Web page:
The renegotiated US trade agreements include a clause for nations to notify the US about any trade arrangement with China.
In the beginning of the 19th century, when the French army under Napoleon subjugated other powers in Europe, Britain continued to dominate the seas and generate substantive financial resources through maritime trade operations with the rest of the world (including its own colonies). To erode Britain’s comparative advantages in trade at sea, Napoleon—at the peak of his military might—in 1806-07, erected the Continental Blockade, restraining any territory he ruled to trade with Britain.
It became extremely difficult for the French to implement the Blockade in Europe, particularly in Northern Europe, where local economies pre-dominantly depended on British goods. At the same time, Russia—the only power that Napoleon had not defeated—was forced to accept the Continental Blockade and not trade with Britain. When Russia refused to do so and opened its ports to Britain, Napoleon ended up starting a war by invading Russia, and the rest is history.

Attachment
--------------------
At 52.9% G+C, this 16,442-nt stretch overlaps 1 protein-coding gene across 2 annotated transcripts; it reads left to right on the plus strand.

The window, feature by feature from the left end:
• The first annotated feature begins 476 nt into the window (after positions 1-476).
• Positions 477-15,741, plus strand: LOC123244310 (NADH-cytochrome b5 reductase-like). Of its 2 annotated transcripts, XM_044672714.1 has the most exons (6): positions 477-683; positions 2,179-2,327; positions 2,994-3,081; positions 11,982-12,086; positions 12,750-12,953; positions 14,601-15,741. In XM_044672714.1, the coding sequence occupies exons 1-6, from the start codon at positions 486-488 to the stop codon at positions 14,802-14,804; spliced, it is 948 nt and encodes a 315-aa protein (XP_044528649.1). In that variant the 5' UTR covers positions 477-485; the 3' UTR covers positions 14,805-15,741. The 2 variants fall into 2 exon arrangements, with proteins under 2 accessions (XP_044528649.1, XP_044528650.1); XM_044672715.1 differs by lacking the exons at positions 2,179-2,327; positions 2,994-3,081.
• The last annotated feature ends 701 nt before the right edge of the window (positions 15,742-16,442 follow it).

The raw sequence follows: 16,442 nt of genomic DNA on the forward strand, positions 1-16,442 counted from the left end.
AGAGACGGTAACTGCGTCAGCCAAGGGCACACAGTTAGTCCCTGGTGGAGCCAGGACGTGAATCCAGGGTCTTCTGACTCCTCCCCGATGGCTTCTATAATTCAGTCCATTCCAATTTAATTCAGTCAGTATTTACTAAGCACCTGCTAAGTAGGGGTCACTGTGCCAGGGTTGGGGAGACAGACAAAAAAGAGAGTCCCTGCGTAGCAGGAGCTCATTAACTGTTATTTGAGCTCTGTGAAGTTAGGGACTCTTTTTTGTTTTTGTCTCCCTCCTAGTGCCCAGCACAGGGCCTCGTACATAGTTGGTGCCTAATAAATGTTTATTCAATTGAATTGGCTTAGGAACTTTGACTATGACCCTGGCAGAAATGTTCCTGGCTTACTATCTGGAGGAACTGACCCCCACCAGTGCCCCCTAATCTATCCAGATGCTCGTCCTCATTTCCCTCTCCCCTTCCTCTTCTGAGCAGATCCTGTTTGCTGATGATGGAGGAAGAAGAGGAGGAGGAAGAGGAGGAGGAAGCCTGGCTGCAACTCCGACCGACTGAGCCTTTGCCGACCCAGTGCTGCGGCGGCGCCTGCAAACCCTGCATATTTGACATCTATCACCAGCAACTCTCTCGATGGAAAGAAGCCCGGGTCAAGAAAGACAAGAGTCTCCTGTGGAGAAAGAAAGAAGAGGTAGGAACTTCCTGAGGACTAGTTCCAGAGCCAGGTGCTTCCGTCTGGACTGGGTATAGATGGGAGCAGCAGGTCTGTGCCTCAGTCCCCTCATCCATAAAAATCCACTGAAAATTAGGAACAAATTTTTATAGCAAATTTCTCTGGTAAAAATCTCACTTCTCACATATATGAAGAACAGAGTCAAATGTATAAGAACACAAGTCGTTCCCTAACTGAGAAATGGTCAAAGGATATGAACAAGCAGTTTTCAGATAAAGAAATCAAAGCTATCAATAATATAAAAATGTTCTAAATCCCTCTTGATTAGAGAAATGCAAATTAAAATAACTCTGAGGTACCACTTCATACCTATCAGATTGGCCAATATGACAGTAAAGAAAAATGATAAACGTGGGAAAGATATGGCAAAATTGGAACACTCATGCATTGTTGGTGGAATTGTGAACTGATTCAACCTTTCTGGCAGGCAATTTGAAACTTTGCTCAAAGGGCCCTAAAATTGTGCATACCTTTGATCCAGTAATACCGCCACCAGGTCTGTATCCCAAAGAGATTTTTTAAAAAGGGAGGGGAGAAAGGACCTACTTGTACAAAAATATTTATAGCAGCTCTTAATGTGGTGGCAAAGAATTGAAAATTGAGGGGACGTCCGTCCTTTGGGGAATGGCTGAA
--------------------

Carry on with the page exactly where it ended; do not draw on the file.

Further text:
More than two centuries since the Napoleonic Blockade, something similar is being seen now with the US administration under Donald Trump re-negotiating its regional trade agreements with the EU and NAFTA (now called USMCA: US-Mexico-Canada). Each of the renegotiated US trade agreements includes a clause for nations to notify the US about any trade arrangement with China and thereby, restrict China’s trade partnership with these regions (as was targeted against Britain by Napoleon).
In its proposed trade arrangement with the EU, the US wants to secure “a mechanism to ensure transparency and take appropriate action if the EU negotiates a free-trade agreement with a non-market country”. The “non-market country” is a sure reference to China and if the EU agrees to this—still a long shot—what it means is that every time the EU discusses its trade agreement with China (or thinks of renegotiating it), it would have to inform the US for “transparency” purposes.
A similar clause was earlier renegotiated by the US in its revised NAFTA agreement with Canada and Mexico, where Canada was asked to accept similar conditions. In more recent times, a US-UK trade proposal (in the post-Brexit scenario) expects the same position to be maintained by the UK against China (if it signs onto the agreement).